Etiology

Cholesterol gallstones, black pigment gallstones, and brown pigment gallstones have different pathogeneses and different risk factors.

Cholesterol gallstones

Cholesterol gallstones are associated with female sex, European or Native American ancestry, and increasing age. Other risk factors include the following:

The metabolic syndrome of truncal obesity, insulin resistance, type II diabetes mellitus, hypertension, and hyperlipidemia is associated with increased hepatic cholesterol secretion and is a major risk factor for the development of cholesterol gallstones.

Cholesterol gallstones are more common in women who have experienced multiple pregnancies. A major contributing factor is thought to be the high progesterone levels of pregnancy. Progesterone reduces gallbladder contractility, leading to prolonged retention and greater concentration of bile in the gallbladder.

Other causes of gallbladder stasis associated with increased risk of gallstones include high spinal cord injuries, prolonged fasting with total parenteral nutrition, and rapid weight loss associated with severe caloric and fat restriction (eg, diet, gastric bypass surgery).

A number of medications are associated with formation of cholesterol gallstones. Estrogens administered for contraception or for treatment of prostate cancer increase the risk of cholesterol gallstones by increasing biliary cholesterol secretion. Clofibrate and other fibrate hypolipidemic drugs increase hepatic elimination of cholesterol via biliary secretion and appear to increase the risk of cholesterol gallstones. Somatostatin analogues appear to predispose to gallstones by decreasing gallbladder emptying.

About 25% of the predisposition to cholesterol gallstones appears to be hereditary, as judged from studies of identical and fraternal twins. At least a dozen genes may contribute to the risk.[5] A rare syndrome of low phospholipid–associated cholelithiasis occurs in individuals with a hereditary deficiency of the biliary transport protein required for lecithin secretion.[6]

Black and brown pigment gallstones

Black pigment gallstones occur disproportionately in individuals with high heme turnover. Disorders of hemolysis associated with pigment gallstones include sickle cell anemia, hereditary spherocytosis, and beta-thalassemia. In cirrhosis, portal hypertension leads to splenomegaly. This, in turn, causes red cell sequestration, leading to a modest increase in hemoglobin turnover. About half of all cirrhotic patients have pigment gallstones.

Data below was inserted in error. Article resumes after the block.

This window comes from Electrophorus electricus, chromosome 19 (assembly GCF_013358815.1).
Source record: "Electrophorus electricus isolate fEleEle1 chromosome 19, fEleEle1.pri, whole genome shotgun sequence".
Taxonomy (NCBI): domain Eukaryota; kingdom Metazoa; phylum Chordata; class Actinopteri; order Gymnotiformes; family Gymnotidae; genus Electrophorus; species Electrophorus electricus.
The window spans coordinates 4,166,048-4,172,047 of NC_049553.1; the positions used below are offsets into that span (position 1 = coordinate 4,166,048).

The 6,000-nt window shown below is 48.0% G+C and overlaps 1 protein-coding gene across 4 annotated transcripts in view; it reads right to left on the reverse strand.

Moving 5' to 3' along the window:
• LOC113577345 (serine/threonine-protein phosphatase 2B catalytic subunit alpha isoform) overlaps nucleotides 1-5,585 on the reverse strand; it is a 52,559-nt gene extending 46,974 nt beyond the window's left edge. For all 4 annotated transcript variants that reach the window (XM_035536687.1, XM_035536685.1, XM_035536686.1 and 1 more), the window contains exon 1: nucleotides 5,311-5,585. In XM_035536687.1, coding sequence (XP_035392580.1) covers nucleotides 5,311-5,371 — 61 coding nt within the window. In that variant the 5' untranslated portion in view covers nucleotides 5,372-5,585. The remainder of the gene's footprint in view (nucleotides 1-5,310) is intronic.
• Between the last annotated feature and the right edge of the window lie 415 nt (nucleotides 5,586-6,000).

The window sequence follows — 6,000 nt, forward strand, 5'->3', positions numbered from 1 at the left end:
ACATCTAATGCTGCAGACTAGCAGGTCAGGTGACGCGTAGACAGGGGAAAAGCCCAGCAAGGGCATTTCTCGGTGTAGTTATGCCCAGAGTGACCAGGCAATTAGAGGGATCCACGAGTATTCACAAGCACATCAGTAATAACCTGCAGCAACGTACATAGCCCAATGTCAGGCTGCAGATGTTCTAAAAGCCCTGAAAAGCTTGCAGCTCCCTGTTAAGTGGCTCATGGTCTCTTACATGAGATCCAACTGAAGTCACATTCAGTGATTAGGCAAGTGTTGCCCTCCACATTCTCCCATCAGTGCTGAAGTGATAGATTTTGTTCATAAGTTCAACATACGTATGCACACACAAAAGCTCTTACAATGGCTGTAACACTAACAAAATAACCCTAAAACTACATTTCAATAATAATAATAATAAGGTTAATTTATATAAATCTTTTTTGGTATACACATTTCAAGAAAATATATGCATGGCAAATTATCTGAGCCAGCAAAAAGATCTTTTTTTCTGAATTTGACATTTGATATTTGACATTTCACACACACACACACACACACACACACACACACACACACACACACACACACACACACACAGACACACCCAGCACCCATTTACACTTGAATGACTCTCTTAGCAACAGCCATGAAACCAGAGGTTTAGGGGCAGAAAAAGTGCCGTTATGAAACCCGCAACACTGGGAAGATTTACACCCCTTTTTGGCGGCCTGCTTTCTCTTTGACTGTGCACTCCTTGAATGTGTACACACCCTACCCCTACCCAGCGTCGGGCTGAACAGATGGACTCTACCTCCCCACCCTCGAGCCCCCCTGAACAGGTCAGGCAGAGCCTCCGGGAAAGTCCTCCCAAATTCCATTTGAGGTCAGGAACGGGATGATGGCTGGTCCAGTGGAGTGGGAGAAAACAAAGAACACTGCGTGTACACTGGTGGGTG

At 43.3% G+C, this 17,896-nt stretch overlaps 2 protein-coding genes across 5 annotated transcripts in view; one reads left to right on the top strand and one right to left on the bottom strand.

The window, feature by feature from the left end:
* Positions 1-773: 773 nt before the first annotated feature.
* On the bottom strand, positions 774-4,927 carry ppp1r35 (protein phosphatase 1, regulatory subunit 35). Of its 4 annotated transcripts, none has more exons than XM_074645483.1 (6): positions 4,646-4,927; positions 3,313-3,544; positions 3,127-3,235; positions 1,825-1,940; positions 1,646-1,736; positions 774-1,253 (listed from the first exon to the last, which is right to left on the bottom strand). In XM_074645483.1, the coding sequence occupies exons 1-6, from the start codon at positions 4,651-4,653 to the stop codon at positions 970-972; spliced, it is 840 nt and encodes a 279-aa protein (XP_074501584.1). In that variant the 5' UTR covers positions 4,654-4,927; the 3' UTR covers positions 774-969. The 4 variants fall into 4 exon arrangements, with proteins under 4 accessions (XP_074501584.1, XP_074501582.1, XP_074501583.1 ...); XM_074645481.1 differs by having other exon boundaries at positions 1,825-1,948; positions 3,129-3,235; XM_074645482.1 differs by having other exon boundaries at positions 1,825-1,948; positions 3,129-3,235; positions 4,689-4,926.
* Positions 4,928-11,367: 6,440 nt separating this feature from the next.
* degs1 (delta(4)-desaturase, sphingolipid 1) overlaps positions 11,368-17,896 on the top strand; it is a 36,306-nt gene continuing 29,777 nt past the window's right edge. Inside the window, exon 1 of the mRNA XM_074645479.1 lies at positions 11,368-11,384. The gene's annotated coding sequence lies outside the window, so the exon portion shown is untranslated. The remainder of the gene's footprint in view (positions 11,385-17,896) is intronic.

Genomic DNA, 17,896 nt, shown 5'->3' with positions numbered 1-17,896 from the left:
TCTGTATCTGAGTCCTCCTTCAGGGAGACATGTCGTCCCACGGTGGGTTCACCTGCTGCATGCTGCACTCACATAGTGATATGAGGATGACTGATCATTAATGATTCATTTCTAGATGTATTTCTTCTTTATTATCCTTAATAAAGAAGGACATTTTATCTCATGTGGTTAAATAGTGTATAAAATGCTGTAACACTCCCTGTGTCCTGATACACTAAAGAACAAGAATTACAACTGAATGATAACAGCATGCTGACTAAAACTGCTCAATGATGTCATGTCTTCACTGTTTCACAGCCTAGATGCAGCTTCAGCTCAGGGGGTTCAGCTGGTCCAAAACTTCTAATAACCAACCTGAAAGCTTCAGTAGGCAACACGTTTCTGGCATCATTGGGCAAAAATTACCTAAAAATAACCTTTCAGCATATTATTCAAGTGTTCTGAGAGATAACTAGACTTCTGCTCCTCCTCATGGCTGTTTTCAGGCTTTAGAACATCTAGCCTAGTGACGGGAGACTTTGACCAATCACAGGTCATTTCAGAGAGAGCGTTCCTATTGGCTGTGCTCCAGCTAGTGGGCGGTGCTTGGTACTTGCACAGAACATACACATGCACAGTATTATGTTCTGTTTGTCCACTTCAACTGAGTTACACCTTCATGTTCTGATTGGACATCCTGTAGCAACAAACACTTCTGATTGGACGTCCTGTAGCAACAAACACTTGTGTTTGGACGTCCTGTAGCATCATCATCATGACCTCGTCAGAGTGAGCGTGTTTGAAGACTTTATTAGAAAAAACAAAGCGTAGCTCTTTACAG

Prerequisites for formation of brown pigment gallstones include intraductal stasis and chronic colonization of bile with bacteria. In the United States, this combination is most often encountered in patients with postsurgical biliary strictures or choledochal cysts.

In rice-growing regions of East Asia, infestation with biliary flukes may produce biliary strictures and predispose to formation of brown pigment stones throughout intrahepatic and extrahepatic bile ducts. This condition, termed hepatolithiasis, causes recurrent cholangitis and predisposes to biliary cirrhosis and cholangiocarcinoma.

Other comorbidities

Crohn disease, ileal resection, or other diseases of the ileum decrease bile salt reabsorption and increase the risk of gallstone formation.

Other illnesses or states that predispose to gallstone formation include burns, use of total parenteral nutrition, paralysis, ICU care, and major trauma. This is due, in general, to decreased enteral stimulation of the gallbladder with resultant biliary stasis and stone formation.

Epidemiology

The prevalence of cholelithiasis is affected by many factors, including ethnicity, gender, comorbidities, and genetics.

United States statistics

In the United States, about 20 million people (10-20% of adults) have gallstones. Every year 1-3% of people develop gallstones and about 1-3% of people become symptomatic. Each year, in the United States, approximately 500,000 people develop symptoms or complications of gallstones requiring cholecystectomy.

Gallstone disease is responsible for about 10,000 deaths per year in the United States. About 7000 deaths are attributable to acute gallstone complications, such as acute pancreatitis. About 2000-3000 deaths are caused by gallbladder cancers (80% of which occur in the setting of gallstone disease with chronic cholecystitis). Although gallstone surgery is relatively safe, cholecystectomy is a very common procedure, and its rare complications result in several hundred deaths each year.

International statistics

The prevalence of cholesterol cholelithiasis in other Western cultures is similar to that in the United States, but it appears to be somewhat lower in Asia and Africa.

A Swedish epidemiologic study found that the incidence of gallstones was 1.39 per 100 person-years.[7] In an Italian study, 20% of women had stones, and 14% of men had stones. In a Danish study, gallstone prevalence in persons aged 30 years was 1.8% for men and 4.8% for women; gallstone prevalence in persons aged 60 years was 12.9% for men and 22.4% for women.

The prevalence of choledocholithiasis is higher internationally than in the United States, mainly because of the additional problem of primary common bile duct stones caused by parasitic infestation with liver flukes such as Clonorchis sinensis.